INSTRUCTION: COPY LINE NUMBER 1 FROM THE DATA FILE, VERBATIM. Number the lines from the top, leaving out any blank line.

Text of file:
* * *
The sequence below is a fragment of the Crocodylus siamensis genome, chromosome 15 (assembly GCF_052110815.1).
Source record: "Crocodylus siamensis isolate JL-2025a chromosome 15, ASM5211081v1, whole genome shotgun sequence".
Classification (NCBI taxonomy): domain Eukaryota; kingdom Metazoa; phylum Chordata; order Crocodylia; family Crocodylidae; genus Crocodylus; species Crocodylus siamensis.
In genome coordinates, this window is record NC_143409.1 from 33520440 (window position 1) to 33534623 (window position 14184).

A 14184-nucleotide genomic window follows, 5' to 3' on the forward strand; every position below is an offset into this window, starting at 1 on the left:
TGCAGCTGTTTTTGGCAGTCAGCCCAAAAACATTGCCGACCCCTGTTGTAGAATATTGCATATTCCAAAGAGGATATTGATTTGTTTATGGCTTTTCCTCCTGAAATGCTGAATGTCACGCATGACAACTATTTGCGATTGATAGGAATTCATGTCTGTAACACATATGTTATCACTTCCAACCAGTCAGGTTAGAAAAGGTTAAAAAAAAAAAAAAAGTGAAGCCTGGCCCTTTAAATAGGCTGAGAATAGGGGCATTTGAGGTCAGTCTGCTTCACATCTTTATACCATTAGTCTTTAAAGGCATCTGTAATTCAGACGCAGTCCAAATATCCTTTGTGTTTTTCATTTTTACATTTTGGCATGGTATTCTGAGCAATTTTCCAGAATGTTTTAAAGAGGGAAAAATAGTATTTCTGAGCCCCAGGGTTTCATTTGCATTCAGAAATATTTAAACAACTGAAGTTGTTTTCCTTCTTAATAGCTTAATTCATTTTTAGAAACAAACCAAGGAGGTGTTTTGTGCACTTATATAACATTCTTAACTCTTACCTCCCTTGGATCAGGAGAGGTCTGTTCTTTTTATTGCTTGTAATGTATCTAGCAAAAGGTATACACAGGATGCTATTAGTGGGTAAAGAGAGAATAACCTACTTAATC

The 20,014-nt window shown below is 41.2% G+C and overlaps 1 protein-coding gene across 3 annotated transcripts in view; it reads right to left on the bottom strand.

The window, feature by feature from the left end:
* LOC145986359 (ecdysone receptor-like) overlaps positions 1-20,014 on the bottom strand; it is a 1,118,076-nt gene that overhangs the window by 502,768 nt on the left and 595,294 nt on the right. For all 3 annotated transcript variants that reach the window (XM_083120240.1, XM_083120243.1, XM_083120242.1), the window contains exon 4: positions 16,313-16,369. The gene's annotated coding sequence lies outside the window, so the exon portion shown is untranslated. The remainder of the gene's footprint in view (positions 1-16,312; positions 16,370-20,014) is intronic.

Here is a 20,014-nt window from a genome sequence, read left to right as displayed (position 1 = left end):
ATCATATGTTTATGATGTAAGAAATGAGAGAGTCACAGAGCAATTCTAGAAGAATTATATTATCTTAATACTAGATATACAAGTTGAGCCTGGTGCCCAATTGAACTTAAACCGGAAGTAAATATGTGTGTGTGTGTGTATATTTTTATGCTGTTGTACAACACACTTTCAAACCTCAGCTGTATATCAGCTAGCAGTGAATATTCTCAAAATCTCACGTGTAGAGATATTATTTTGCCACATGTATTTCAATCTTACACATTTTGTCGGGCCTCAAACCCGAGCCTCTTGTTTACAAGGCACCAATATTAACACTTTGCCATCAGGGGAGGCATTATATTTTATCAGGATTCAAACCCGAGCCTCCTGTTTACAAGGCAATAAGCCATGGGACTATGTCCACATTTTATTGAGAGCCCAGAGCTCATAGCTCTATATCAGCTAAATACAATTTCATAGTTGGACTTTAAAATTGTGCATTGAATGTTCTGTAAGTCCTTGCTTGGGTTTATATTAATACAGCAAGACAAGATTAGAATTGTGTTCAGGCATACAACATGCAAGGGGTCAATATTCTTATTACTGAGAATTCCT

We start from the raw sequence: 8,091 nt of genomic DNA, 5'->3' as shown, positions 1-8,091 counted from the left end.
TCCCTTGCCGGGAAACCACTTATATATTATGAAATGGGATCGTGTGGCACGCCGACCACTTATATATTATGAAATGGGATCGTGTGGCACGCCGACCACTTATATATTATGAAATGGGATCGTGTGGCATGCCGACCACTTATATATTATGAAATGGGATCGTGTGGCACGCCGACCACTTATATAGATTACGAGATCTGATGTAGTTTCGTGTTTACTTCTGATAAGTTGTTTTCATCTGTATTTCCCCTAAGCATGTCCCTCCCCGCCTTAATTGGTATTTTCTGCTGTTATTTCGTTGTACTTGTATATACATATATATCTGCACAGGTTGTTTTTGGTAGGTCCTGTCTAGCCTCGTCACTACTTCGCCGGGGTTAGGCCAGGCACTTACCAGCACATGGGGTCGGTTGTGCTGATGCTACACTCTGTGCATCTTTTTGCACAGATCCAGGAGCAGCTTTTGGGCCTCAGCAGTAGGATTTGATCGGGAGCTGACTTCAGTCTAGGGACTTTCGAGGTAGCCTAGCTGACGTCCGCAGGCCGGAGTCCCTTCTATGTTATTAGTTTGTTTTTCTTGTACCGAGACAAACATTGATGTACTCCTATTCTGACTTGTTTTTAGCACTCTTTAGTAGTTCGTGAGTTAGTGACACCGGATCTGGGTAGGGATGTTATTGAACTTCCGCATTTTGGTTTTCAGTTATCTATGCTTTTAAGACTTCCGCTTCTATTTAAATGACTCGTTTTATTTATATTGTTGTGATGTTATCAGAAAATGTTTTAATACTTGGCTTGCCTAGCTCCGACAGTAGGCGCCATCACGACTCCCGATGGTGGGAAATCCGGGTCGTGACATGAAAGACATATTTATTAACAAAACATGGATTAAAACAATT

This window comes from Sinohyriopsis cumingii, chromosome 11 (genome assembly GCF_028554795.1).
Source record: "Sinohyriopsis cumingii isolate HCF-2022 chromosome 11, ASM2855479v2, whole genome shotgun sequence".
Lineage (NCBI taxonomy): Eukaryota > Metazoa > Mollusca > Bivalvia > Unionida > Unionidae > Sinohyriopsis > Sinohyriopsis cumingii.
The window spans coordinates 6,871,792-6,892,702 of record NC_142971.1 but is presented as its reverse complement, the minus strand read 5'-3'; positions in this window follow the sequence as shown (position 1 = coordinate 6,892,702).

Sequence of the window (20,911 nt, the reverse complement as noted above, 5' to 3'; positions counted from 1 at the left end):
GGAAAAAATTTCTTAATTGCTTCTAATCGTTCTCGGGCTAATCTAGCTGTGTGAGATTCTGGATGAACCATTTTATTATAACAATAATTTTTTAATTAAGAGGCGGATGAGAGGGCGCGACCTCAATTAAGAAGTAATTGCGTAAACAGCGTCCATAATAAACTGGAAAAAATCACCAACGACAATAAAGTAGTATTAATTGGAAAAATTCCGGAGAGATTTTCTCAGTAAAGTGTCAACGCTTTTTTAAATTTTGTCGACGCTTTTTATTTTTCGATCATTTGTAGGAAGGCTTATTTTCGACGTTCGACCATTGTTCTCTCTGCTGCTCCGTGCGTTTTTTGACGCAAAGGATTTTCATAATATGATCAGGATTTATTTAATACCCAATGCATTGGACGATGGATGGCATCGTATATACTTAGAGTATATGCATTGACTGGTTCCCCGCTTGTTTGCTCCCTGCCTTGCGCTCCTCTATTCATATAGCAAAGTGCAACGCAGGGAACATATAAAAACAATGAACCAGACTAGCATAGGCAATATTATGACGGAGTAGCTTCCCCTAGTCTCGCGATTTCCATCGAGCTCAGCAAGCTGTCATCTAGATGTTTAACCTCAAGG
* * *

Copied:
The sequence below is a fragment of the Crocodylus siamensis genome, chromosome 15 (assembly GCF_052110815.1).